Renata Massion
Hardin Lang
Hardin Lang

As I boarded the elevator that would take me back down to the bustling world of D.C., I found myself wanting to burst out and retrieve the clear, yet simultaneously deeply complex world that Hardin Lang had created in that little room just down the hall. He struck me as the type of person who can only attempt to convey the profound insight he has gained from his experiences. After every question was asked he stopped and thought for a long moment as if truly forming a complete, informed, and well thought-out answer. His concise yet substantial responses were evidence of the time he took to structure them.

Although I have recently learned the art of quickly writing notes while still maintaining eye contact with the person talking, I found my hand cramping as I struggled to record the steady stream of sentences that held such pointed advice. One sentence in particular struck me: “As soon as it becomes a regular job, you become less effective.” As this sentiment was so seamlessly slipped in, I was compelled to look up from my frantic writing in order to truly let it sink in. I had always seen myself finding a fulfilling job and eventually settling into a comfortable position, but upon hearing this I realized that “comfortable” is not what I crave. I want to live a life that renews my passion with each new day and provides me the ability to drive for a new goal as each old one is met. While I want a fulfilling career, I never want to feel “fulfilled” because that is the moment in which I will lose the force to keep pushing for something more.

Some of Lang’s parting words were, “You’ve got these emotions; use them to do something.” Sitting here writing, I realize that it is only the people motivated by raw emotion that are able to affect the changes they feel are necessary.


Daniel Clifton
Daniel Clifton

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Hardin Lang made sure to answer the question on all of its levels, going into depth on everything. There were two key things that stuck out for me. First, I asked him a question in regards to how his view of the U.S. military had changed or solidified in any way after viewing all the violence that has been going on in the Middle East. To my surprise, he simply praised them. I am used to hearing on the news that the Middle East has done wrong, which always overshadows the good things that happen. Hardin Lang went on to say how quickly they were able to organize themselves in times of chaos and actually get things done and help those out who were in need.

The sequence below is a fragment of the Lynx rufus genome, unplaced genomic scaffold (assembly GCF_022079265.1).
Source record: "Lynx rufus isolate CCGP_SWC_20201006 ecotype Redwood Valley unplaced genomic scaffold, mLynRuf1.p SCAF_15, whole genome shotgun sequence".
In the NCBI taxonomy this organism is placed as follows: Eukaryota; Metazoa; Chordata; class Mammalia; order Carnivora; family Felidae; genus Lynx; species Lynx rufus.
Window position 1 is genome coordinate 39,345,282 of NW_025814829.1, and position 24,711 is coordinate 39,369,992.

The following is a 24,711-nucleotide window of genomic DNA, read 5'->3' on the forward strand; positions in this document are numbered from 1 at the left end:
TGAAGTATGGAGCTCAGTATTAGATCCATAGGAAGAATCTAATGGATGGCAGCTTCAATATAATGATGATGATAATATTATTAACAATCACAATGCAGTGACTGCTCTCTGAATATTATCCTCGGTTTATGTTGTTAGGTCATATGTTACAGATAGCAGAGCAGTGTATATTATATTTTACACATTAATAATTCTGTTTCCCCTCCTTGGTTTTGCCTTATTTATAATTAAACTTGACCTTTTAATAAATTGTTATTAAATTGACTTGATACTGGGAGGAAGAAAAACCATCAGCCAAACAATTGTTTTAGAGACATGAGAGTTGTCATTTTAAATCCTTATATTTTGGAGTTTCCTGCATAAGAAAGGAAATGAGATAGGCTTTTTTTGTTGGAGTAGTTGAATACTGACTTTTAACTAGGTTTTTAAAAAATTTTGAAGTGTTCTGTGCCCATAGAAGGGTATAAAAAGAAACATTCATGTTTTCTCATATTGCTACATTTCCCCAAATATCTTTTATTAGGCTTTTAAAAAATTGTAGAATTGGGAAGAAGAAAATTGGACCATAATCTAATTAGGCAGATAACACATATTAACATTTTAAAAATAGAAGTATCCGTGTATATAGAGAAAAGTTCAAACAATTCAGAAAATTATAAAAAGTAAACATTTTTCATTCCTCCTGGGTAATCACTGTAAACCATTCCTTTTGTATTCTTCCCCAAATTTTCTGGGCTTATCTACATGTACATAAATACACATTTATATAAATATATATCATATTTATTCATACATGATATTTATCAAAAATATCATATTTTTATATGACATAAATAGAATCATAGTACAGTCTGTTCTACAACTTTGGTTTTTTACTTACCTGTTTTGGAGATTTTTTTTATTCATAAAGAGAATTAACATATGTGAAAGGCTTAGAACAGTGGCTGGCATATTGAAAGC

This ties right in to the other thing he talked about that struck me as amazing. He said, “The most important thing (when going into a foreign country) is to empty your head of any preconceptions.” This really rang true for me because it made me think back to how when we went to South Africa, we all came with preconceptions and expectations, and of course our preconceptions were wrong, because you can’t build a reliable opinion without experience. I believe Hardin Lang taught me a very valuable life lesson today, and I will remember this for years to come. It was an amazing experience, and I am so glad we had the chance to speak with Hardin Lang.

Mount Madonna School students with Hardin Lang
Mount Madonna School students with Hardin Lang